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Larry L. English, 77, formerly of Orofino, Headquarters

      Larry LaRoy English was born Jan. 28, 1936, at White Bird to Dorothy Olney and Howard (Bud) English. He passed away Saturday, Feb. 2, 2013, after a long illness.

      He spent most of his early years in Lewiston, Headquarters, Orofino and the Anatone-Asotin, WA area. He spent a short time in Anchorage, AK, with his aunt Hazel and uncle Jim Sines until he was able to earn enough money selling newspapers to help pay his way back to Lewiston. He returned with his malamute dog Orphy, which he loved dearly.

      When he came back from Alaska, he went to live with his aunt Myrtle and John Curtis in Headquarters and Orofino. He loved his aunt and uncle and their children, Jackie and John, otherwise known by friends and family as Bucky. While living with their family, he liked to run off to a cow camp operated by Clayton Gordon. He was told, "If you like it so much, go live there." Eventually he lived with Clayton and his family until he was old enough to be on his own. He spent his summers working for various farmers in the area. He was highly sought after because he was trustworthy and hard-working.

      He joined the U.S. Navy in 1955. He spent time in San Diego, Corpus Christi, Texas, Iwokuni, Japan, Singapore, Australia, San Francisco and Washington. He was a gunner's mate on a P5M2 amphibious reconnaissance airplane. Larry loved to cook so that responsibility became one of his duties. Because they were involved in hazardous duty at the end of the Korean War, their food rations were better than most. He would have made a career of the Navy if he hadn't been injured in a plane crash. He was officially discharged in 1963.

      He lived in Lewiston where he married Maryann Bailey and had two children, Jody (Joe) and CaraAnn. He loved his wife and children, but the marriage ended in divorce. He remarried in 1989 to his longtime friend and companion, Rosanne Bailey, who survives him at their home.

      Lewiston was his home and he always wanted to return to live here. No other place was to his liking because for some reason he felt isolated when away. Whenever he went on a trip outside of the valley, he was on pins and needles wanting his trip done and to return home. Once he saw what he wanted on his trips away from home, there was no stopping him getting back to Lewiston.

      Larry worked at Potlatch Corp. from 1963 until the age of 61. He worked various jobs there: dryer tender, saw filer - a job he loved and was upset when it was closed down - and a Wagner operator for Power 4 until his retirement. At his last job, he worked alternating shifts: days, swing and nights. Whenever he worked the swing shift, each Friday evening, Rosanne and the dogs, Kate and Jake, would take him out food to share. The tower would keep an eye out for Rosanne and they would give him a call to let him know she was there.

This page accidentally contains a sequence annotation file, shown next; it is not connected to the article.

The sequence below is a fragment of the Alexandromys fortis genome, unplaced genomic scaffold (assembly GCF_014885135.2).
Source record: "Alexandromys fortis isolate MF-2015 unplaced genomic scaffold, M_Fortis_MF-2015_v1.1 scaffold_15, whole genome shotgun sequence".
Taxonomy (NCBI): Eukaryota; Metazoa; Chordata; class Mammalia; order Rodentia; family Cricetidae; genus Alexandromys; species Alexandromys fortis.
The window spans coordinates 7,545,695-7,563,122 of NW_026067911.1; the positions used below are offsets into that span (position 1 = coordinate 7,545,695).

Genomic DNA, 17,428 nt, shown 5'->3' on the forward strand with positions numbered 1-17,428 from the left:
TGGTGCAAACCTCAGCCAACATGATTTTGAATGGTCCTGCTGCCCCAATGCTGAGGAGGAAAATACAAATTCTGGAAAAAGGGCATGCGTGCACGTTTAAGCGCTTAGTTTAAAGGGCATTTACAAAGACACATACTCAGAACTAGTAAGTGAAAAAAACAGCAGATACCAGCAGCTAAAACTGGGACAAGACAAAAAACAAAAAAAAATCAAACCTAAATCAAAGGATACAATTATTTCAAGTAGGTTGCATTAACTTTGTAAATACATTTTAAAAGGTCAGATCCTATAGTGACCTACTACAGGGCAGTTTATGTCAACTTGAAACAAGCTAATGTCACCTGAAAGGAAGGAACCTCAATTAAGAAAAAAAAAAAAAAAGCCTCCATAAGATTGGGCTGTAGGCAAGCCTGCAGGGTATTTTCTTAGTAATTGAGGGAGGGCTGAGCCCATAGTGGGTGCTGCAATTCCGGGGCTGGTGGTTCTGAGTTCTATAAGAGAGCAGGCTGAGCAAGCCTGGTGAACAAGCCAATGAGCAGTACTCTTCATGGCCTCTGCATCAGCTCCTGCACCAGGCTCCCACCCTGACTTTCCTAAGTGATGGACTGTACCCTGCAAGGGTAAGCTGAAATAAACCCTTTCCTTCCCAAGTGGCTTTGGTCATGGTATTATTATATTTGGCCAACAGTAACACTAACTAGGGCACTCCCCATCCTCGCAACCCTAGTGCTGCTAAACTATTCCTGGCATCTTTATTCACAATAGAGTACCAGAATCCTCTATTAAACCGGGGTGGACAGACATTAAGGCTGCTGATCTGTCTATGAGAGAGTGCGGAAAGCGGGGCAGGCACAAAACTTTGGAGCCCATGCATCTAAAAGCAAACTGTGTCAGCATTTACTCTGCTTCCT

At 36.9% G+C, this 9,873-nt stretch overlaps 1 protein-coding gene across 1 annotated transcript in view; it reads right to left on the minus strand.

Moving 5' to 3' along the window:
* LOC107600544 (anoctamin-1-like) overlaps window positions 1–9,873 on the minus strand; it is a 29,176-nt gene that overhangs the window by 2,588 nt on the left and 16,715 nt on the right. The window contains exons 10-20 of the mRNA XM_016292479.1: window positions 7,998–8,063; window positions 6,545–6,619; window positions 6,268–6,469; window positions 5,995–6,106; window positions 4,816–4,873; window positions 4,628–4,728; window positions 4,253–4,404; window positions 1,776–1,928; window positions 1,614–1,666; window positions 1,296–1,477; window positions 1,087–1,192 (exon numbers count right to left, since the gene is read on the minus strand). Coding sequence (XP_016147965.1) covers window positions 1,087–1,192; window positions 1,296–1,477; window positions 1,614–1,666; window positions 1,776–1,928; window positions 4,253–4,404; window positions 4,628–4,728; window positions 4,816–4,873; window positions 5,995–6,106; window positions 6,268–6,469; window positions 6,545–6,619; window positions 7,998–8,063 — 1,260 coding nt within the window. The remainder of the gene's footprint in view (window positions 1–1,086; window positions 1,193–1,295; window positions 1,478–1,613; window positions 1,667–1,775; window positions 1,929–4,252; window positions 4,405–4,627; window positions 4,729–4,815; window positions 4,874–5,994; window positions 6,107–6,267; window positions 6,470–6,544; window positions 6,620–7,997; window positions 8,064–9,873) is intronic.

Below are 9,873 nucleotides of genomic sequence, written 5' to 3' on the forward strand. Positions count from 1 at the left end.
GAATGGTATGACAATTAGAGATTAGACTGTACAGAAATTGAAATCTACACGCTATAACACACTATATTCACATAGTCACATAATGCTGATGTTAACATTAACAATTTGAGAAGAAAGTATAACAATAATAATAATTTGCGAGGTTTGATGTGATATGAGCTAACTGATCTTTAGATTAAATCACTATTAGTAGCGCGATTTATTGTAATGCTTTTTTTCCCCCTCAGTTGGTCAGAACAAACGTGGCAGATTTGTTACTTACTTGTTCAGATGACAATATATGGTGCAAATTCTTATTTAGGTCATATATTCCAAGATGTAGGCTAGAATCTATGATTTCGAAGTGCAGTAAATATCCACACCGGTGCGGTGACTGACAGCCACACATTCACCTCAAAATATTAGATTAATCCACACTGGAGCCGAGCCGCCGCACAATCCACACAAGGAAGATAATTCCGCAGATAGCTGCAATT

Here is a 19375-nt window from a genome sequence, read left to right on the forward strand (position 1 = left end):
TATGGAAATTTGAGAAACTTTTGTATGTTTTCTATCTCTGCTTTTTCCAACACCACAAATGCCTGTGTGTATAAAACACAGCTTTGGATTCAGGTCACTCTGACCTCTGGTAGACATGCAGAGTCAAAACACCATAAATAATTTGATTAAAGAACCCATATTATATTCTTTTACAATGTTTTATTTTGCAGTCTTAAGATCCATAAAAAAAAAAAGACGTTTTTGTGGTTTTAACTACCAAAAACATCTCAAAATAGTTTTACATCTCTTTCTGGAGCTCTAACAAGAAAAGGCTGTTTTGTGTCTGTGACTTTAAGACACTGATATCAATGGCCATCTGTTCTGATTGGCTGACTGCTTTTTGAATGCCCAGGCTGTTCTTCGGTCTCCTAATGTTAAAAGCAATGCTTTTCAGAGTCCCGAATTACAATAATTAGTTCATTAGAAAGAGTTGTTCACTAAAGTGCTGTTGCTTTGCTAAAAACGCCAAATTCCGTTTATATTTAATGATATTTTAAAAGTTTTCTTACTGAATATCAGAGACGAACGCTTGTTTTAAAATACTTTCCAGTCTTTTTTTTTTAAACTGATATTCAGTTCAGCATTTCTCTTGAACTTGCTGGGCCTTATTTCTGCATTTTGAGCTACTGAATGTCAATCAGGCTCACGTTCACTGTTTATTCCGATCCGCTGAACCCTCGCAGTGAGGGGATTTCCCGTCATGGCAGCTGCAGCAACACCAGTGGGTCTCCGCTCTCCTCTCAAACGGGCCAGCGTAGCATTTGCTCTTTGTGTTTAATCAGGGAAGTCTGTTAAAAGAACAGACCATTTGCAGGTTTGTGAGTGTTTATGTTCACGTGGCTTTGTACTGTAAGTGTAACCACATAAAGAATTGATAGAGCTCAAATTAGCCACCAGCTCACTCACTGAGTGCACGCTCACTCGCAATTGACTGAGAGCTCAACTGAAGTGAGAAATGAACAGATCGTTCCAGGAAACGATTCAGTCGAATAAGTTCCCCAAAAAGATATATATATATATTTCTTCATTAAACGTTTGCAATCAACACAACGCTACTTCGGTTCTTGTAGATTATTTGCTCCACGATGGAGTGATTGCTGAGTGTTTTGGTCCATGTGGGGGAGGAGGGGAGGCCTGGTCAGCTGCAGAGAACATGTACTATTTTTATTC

He enjoyed participating in many activities over the years: riding motorcycles with his children, being with friends and family. He loved all kinds of aircraft including flying gliders and small planes, competitive skeet shooting and bird hunting with his favorite dog, Sam. He built radio-controlled airplanes, enjoyed steelhead fishing, water skiing, camping - using his sleeper on the back of his pickup truck and later on using his motor home - leather-working, four-wheeling, and drinking coffee with his friends at Jeffrey's Restaurant. Whenever he went camping with his longtime friend Anita and her family, they looked like a bunch of gypsies, hauling bicycles, grub boxes, rafts and canoes among other things, and later on, four-wheelers and related equipment. Over the years, he owned a Yamaha Grizzly, a Kawasaki Mule and Yamaha Rhino. He worked during his spare time at the Diamond C Saddle Shop until it changed hands. He was a very talented man who acknowledged his close friends by making them hand-tooled gun holsters.

      In 1963, he had his lower lobe on his left lung removed. He recovered from this operation with good results and had several years of fairly good health. In 2004, due to constant infections and an abscess in the left lung region, his left lung was removed. It was hoped that his other lung would take over, but that would not be the case. He spent three months in a hospital in Spokane, WA; a week at a nursing home in Moscow, where he almost died, and two months at St. Joseph Regional Medical Center in Lewiston. Without St. Joe's ICU staff, and his attending physician, Dr. James Fisher, he never would have survived the operation. He was able to come home and did pretty well for about four years. He eventually became dependent on the home ventilator, where he spent the remainder of his life. He fought bravely and without complaint.

      He was preceded in death by his brothers, Duane and Phil English; and his sister, Patsy Hanks; and his daughter, CaraAnn English. He is survived by his wife, Rosanne; his son, Jody (Joe) English and wife Jennifer and their children Sarah, David and Jordan; his sister, Linda Joyce Arnold; his first cousin, John (Bucky) Curtis - who was like a brother - and wife Lonnie; and longtime friends Anita and Mark Grimm and their children, who became his extended family.

      A memorial will be held at a later date.

Transcribed by Michal Berreth-Beck, 2014

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